annual telecom policy and law panel at NXTcomm, the industry trade show going on this week in Chicago, once again proved a high point of the confab.
Panelists from manufacturers, carriers, the FCC and policy think tanks commented on a number of hot button issues, with universal service taking the forefront.
ConnectKentucky continues to get more praise. The program was the first state effort to truly attempt to identify broadband haves and have-nots. Rather than rely on statistics, state officials sought to answer the most practical questions by thoroughly mapping the state to determine what areas had no broadband infrastructure, what areas had broadband service available, but low household penetration, and, finally, what solutions could be applied in both cases.
The FCC has floated the idea of creating similarly detailed broadband "map" for the entire country, as part of an effort to reform universal service rules for the broadband era. The chief concern comes down to directing universal service funds where they are most needed.
Here's an excerpt from Telephony's daily online coverage
of the convention,
The FCC is looking to measure, among other things, speed and penetration to identify market failures and areas that may require special attention and funding. Carriers currently are required to file reports on broadband subscription numbers, but the picture these paint is unclear.
"With the absence of information it is hard to deal with this problem," [Jeff] Campbell [director of technology and communications policy at Cisco Systems] said. "Mapping in Kentucky identified a lot of low hanging fruit next to other areas that were reachable. So people put money up because they could see where the gaps were and knew what it would take to get the job done."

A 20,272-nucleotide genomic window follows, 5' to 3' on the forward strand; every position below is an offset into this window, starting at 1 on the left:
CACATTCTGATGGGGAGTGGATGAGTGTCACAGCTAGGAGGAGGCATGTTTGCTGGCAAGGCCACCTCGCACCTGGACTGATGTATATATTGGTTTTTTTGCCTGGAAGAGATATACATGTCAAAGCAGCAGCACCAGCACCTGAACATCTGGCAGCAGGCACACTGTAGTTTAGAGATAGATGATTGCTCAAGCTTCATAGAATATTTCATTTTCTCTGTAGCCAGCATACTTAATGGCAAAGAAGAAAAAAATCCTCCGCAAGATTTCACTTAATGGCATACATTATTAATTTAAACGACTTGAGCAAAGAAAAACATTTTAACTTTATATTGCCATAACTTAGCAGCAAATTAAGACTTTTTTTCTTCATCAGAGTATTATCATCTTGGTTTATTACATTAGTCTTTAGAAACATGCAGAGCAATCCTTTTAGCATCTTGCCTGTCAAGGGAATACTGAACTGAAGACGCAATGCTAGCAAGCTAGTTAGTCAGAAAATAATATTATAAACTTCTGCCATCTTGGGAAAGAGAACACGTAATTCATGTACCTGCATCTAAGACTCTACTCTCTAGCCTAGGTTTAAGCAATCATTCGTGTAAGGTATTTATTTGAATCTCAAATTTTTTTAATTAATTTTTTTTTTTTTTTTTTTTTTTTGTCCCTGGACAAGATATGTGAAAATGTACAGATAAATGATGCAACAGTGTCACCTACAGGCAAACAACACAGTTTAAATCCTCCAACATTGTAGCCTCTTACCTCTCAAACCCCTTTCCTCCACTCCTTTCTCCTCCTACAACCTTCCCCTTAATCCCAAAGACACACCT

George Ford, chief economist and editorial advisory board member of the Phoenix Center, said part of the success in Kentucky was that is was a grass roots movement where people volunteered to drive around the state to create the maps. It might be difficult to duplicate that effort in a state like California.
[Robert] Quinn [senior vice president of federal regulatory at AT&T] added that Kentucky had another advantage. Because the effort was conducted as a public/private partnership, Kentuckians had confidence that the information in the database would be kept confidential.
Other, stickier, issues still inhibit broadband penetration–the stickiest being the reform of Universal Service Funding.
Quinn said the industry has to fix the [USF] distribution mechanism to ensure that "somehow, someway we will be able to get broadband on an economical basis to all consumers."
Campbell said current USF is subsidizing old technology and that the industry should find ways to fund the building of new infrastructure. "Replicating the current system for broadband would be a huge disaster," he said.
No policy panel would be complete without a discussion of network neutrality, and most of the panelists found the entire issue to be a ruse, Telephony reported.
However, its ability to take the incentive out of network investment remains. "You can't apply Net neutrality to IPTV [for instance]. We are investing to bring a competitive service to market and if you tell me that neutrality will creep into video, there would be no business model for 25 Mb/s access," Quinn said
Campbell said Net neutrality would hurt the quality of experience for new services. It would result in managing network traffic as if it were street traffic with no traffic lights. "Onerous legislation here would inhibit quality. They underestimate how much individual experience on the network today is improved by traffic management," he said.
Ford said even the champions of dumb networks admit that nobody would even build such networks. "So it is not even a question of whether or not it would effect investment," he said.